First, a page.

Page:Southern Historical Society Papers volume 38.djvu/41

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Admiral Raphael Semmes.

Hill, Washington, D. C. Then followed a three years' cruise on the Mediterranean; one in the South Sea with Commodore Wilkes' Exploring Expedition and then a cruise off the west coast of Africa and around the Cape to the East Indies.

All through these years of his boyhood and early manhood, whether on shore or in active service, he assiduously studied languages, literature and law, especially international and marine law, which prepared him for the trying experiences of later years in the Confederate service.

On May 5, 1837, Raphael Semmes, then a lieutenant in the United States Navy, married Anne Elizabeth Spencer, the only daughter of Oliver Marlborough Spencer and Electra Ogden. Mrs. Semmes' grandfather, Oliver Spencer, a Revolutionary Colonel, moved from New Jersey to Cincinnati, when the latter was nothing more than a military post, and her father was the first mayor of the town.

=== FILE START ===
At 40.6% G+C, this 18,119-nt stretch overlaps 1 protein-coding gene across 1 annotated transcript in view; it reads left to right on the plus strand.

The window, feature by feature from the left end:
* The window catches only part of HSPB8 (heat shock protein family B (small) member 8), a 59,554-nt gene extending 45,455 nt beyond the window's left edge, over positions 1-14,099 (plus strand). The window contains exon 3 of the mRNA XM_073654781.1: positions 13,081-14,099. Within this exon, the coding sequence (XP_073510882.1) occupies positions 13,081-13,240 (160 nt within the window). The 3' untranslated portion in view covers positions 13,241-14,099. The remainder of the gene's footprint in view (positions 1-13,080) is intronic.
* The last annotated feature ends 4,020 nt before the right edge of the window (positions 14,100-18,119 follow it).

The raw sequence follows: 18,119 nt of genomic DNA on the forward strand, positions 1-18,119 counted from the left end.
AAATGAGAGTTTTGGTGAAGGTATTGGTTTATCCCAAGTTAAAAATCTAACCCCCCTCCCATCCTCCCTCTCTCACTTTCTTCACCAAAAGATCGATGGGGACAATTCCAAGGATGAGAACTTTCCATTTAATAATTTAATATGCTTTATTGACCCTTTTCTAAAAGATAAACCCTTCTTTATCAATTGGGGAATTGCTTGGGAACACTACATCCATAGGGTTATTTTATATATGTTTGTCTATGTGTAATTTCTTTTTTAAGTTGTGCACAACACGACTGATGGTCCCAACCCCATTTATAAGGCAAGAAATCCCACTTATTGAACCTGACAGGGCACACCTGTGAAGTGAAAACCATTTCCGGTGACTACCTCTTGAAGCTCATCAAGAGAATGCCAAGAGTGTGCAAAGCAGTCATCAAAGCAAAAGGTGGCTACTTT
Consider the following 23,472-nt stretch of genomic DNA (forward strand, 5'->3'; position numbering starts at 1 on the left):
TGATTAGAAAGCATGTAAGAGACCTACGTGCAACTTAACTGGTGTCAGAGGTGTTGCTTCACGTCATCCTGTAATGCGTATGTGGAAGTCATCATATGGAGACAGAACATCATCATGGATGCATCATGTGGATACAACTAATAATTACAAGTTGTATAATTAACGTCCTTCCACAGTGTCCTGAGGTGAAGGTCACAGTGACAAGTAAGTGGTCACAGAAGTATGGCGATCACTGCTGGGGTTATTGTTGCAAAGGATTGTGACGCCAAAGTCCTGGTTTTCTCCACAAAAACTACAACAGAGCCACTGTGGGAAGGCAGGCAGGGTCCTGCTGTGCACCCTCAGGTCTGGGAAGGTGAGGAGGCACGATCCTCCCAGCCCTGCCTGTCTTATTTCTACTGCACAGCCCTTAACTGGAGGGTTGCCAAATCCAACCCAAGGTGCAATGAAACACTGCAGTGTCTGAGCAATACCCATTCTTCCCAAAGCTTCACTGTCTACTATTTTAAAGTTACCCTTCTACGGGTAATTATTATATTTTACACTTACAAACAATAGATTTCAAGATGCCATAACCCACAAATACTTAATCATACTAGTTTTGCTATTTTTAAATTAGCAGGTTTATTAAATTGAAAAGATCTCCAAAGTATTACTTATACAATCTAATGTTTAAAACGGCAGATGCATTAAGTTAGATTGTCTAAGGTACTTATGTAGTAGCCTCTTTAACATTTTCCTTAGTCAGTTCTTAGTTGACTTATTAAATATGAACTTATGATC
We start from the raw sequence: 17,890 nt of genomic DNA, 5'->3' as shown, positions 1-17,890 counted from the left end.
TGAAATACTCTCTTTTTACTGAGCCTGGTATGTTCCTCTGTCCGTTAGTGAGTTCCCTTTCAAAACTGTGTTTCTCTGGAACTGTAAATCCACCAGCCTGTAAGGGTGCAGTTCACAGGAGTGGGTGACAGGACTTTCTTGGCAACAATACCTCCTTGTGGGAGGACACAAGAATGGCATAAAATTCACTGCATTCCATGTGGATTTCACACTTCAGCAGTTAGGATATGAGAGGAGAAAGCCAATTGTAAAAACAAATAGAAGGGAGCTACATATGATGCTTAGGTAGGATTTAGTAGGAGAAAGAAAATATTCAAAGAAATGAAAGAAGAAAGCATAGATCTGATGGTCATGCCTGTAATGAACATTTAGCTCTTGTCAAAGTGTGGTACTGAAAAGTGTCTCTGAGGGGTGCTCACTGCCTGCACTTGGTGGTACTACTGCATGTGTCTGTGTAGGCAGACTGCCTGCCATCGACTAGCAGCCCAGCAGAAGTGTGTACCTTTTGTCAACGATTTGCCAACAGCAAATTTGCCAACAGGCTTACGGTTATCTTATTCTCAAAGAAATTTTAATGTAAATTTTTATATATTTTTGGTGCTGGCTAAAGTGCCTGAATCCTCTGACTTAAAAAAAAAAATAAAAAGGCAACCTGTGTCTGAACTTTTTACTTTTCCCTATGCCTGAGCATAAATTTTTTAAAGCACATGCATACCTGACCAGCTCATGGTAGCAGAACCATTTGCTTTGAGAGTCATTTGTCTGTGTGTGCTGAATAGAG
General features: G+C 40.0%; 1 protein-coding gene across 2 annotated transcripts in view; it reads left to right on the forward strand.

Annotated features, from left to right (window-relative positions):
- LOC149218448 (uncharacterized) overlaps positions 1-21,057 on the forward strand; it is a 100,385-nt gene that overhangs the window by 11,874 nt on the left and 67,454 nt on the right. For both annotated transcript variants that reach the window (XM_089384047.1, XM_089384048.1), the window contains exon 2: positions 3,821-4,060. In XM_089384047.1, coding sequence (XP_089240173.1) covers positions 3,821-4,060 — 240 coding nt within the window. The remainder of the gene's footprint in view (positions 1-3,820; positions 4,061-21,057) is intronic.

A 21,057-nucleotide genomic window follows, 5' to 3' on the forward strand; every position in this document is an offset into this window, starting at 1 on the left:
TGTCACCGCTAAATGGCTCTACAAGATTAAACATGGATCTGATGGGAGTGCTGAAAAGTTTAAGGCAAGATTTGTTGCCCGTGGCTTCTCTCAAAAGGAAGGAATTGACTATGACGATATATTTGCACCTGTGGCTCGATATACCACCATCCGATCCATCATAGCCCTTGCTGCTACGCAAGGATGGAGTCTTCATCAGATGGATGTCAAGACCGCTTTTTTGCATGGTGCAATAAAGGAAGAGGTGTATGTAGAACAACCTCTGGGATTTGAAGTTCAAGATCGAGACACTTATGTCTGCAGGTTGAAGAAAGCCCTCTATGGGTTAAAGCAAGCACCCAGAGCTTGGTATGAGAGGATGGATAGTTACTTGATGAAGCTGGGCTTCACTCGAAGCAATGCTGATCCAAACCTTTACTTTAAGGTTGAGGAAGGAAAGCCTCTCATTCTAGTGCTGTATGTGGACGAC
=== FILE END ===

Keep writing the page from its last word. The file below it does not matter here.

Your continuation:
During the Mexican War, Lieutenant Semmes was in command of the brig Somers, doing blockade duty off Vera Cruz. Whilst thus engaged his vessel was suddenly struck by a violent gale, was capsized, and the greater portion of the crew drowned, Semmes himself having been rescued by a boat's crew from the English ship Endymion. After losing his vessel, Lieutenant Semmes was ordered by the Secretary of the Navy, Mr. Marcy, to proceed to the City of Mexico under flag of truce, to intercede with the Mexican Government in behalf of some of the members of his crew who had been captured, and whom the government was threatening to execute as spies. Being forbidden by General Scott, in command of the United States Army, from proceeding in advance of the army. Lieutenant Semmes, at the invitation of General Worth, became a member of that General's staff and accompanied the army throughout the entire campaign.

In 1849 Lieutenant Semmes moved from his old home, on-the Perdido River, near Pensacola, Fla., to Mobile, Ala., which place he ever afterwards considered his domicile. Having seen considerably more sea duty than any other officer of his date, he was engaged in no active service until 1856 when he was appointed lighthouse inspector on the Gulf of Mexico, from which